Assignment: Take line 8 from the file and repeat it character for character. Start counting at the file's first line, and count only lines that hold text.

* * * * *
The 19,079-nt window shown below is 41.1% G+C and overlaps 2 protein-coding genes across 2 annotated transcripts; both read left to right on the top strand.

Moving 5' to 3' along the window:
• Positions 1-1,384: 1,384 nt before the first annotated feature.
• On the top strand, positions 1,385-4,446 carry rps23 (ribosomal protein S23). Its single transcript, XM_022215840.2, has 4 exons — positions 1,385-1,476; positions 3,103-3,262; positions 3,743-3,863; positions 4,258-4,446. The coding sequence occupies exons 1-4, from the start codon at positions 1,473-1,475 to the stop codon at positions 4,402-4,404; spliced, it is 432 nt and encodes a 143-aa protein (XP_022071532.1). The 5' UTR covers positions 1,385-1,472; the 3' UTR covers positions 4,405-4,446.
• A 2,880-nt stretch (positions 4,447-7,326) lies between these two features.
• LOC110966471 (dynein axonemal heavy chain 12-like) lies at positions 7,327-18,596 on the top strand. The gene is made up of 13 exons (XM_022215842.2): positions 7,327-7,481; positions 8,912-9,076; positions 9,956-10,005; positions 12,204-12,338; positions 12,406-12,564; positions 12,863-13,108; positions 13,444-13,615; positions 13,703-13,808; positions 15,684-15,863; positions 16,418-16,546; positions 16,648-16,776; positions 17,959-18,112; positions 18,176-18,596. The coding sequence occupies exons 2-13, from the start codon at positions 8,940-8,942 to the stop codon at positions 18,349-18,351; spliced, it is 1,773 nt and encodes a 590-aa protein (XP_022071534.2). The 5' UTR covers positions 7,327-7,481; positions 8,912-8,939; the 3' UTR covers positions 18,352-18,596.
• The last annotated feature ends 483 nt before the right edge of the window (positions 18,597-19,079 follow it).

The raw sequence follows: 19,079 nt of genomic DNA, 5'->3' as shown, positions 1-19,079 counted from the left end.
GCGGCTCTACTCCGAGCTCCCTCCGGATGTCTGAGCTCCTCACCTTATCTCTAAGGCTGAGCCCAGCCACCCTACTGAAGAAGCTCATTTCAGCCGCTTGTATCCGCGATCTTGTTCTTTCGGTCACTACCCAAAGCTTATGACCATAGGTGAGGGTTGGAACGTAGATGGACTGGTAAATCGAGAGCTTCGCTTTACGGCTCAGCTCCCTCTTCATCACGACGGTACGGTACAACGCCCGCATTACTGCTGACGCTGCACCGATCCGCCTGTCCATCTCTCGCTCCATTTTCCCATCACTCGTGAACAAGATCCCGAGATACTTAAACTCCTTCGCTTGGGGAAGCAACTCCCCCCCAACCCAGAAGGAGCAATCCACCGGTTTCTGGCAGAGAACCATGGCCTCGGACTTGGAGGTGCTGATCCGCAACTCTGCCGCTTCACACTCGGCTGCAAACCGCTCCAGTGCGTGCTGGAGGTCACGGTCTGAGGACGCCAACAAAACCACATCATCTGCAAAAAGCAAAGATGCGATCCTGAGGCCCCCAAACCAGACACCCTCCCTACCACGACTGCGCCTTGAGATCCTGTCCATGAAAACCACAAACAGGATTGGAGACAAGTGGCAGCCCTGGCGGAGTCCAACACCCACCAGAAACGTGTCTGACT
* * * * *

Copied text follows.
The raw sequence follows: 19,079 nt of genomic DNA, 5'->3' as shown, positions 1-19,079 counted from the left end.